Reciprocate can help you sort through the options. Contact us today for a free consultation.

This is the second in a Easy Marketing Tools. Read the first set of 25 Easy Marketing Tools here.

What Color is Your Website?

Pick a Color, Any Color

Your brand is reflected in your company colors. When you are first forming your company, you need to decide the colors you want associated with your company, products and services.  Best Buy uses blue and yellow; Coca-Cola relies on red and white; Bachmans, a Twin Cities florist, uses purple and lime green. Which colors represent your company? What colors do you like? What image are you trying to portray?

Consistent use of colors helps to solidify your brand with customers. Use your brand colors everywhere: on your website, YouTube channel, Twitter background, email templates, product packaging, marketing and collateral materials, promotional items, stationery, and business cards.

If website visitors aren’t converting to customers, changing the color of your website might not be the solution. If your car stopped working, would you paint it a different color to make it work?

If you aren’t happy with how your website is performing, ask a third party to review your website with you or hire a website consultant. Does the text answer or raise questions? Are the pages laid out logically? Where are the calls to action? Is it easy to read and uncluttered? 

Notice I haven’t asked what color it is.  Pick a color. Any color.

Pantone just announced Honeysuckle is the 2011 Color of the Year. In the comment section below, post links to your favorite websites and list their dominant colors. (Can you find any using honeysuckle?)

Turn your 15 minutes of fame into 30!

Womans Day PR Opportunity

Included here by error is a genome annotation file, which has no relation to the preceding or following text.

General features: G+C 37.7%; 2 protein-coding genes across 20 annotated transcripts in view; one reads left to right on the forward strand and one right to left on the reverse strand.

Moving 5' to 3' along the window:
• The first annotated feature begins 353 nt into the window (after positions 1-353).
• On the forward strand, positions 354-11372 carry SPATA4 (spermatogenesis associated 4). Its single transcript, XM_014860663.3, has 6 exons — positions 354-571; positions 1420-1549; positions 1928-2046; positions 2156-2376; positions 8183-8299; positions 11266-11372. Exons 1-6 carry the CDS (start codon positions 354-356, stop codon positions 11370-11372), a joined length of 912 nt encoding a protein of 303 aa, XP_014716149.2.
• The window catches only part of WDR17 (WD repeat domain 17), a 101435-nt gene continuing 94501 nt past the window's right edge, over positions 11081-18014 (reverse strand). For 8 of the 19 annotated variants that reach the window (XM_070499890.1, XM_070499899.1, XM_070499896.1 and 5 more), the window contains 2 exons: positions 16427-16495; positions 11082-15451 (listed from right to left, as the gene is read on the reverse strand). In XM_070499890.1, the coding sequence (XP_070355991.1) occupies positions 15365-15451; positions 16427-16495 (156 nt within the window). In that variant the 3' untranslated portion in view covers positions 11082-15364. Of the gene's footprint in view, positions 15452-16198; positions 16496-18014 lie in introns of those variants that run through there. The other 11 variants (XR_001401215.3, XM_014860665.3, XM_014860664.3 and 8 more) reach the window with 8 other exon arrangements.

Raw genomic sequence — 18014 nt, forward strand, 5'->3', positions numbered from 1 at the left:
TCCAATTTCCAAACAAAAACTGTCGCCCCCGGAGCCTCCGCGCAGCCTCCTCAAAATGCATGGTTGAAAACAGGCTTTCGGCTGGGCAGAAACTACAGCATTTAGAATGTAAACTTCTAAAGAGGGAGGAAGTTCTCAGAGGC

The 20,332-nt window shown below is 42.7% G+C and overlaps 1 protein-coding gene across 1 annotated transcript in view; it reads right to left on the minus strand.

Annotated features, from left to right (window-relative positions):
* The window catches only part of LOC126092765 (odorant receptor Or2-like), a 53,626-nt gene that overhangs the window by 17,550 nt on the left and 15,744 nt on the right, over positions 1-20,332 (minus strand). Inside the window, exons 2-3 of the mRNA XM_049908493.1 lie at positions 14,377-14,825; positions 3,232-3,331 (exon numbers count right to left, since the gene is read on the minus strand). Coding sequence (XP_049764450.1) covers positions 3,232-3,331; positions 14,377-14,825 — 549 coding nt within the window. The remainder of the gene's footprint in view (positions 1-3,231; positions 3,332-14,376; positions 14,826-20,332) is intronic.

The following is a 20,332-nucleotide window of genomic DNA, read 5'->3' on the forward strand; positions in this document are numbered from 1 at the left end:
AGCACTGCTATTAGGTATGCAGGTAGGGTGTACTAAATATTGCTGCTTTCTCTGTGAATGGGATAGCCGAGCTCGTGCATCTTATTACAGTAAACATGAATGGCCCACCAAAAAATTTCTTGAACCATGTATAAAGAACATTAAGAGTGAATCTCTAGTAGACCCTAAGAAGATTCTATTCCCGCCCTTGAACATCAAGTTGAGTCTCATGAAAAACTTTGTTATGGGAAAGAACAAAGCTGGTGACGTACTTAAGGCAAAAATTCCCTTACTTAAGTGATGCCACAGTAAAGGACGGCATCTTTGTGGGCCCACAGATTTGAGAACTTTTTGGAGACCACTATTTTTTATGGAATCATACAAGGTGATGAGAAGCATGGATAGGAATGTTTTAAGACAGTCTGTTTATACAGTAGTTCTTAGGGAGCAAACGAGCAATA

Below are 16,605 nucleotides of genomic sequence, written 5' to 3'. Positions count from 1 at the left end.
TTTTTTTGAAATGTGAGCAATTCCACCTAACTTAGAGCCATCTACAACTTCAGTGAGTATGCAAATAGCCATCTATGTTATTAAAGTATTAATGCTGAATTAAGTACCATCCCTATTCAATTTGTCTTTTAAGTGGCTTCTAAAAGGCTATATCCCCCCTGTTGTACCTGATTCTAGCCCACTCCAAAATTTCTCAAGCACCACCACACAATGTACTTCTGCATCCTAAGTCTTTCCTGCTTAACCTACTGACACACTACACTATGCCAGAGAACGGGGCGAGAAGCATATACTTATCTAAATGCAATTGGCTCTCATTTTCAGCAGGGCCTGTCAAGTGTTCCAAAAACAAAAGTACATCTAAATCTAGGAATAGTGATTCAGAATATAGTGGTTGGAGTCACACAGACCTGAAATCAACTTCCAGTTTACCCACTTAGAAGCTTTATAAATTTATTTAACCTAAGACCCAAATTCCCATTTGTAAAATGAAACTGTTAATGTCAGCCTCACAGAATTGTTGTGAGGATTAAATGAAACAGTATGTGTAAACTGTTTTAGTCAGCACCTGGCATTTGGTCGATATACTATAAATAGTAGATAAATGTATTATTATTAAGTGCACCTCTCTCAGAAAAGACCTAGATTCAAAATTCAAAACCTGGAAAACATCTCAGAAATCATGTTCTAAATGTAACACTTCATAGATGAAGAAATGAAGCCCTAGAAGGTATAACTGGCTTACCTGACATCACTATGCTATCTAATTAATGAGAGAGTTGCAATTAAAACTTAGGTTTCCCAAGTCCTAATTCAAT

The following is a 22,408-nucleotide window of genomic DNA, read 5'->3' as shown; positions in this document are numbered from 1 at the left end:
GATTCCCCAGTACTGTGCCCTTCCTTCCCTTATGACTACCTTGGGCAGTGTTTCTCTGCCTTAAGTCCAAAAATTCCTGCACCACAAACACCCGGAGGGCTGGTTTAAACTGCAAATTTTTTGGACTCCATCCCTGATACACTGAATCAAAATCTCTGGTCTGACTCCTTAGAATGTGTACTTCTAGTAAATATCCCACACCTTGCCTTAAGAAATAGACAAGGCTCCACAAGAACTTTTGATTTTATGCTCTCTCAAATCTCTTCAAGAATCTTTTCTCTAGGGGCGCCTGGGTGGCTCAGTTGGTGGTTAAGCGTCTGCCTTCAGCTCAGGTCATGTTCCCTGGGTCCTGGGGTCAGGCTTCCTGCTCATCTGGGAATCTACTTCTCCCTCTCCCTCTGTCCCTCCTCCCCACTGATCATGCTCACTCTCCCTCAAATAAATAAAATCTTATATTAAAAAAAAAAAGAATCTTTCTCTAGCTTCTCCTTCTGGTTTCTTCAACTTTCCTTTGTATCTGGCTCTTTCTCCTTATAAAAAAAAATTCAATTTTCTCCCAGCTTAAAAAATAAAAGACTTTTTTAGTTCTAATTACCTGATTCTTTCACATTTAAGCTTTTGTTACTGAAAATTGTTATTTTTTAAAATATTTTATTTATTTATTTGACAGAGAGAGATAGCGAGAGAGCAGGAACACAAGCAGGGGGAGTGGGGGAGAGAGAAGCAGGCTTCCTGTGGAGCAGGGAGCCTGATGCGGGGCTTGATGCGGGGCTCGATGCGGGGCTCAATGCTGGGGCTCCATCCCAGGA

Taking Advantage of Media Coverage

Congratulations! Your small business is in the news.  Now what?

Here are five simple ways to leverage your positive media coverage for even more publicity for your small business or organization.

  1. If your media coverage is in print, create a .pdf of the article or news story.
    – Make a professional-looking copy. Newsprint often bleeds through the backside, so be sure to change the settings on your scanner when scanning newspaper clippings.
    –  Add a border as well as the publication logo and publication date.
    – Create a .pdf.
    An easy way is with a free shareware program, Cutepdf that creates a .pdf when you select cutepdf as your printer option. I’ve used this for years with great success.
    If your media coverage was on TV or radio, contact the broadcaster to obtain the audio and/or video file. Some may have links to past segments on their website that you can download.
  2. Upload your .pdf, video, or audio to your website.
    – Do you have an “News Room” tab or “In the News” section of your website?  Now would be a great time to add one.
  3. Create status updates on your social media networks with links to your media coverage.  Facebook and LinkedIn provide an easy way to attach links to your updates. Twitter posts can directly include the link.Reciprocate LLC on Facebook
  4. Thank those who help spread the word about your press coverage on other social media networks such as Facebook and Twitter.  (Thanks, Kathy!)
  5. Press coverage often encourages more press coverage.  If your media coverage was national, seek out local reporters and outlets to see if they are interested in covering your national exposure from a local level. If your coverage was in print, perhaps a local TV or radio station would be interested in the story or vice versa.

Enjoy basking in your 15 minutes of fame — and good luck extending your time in the spotlight!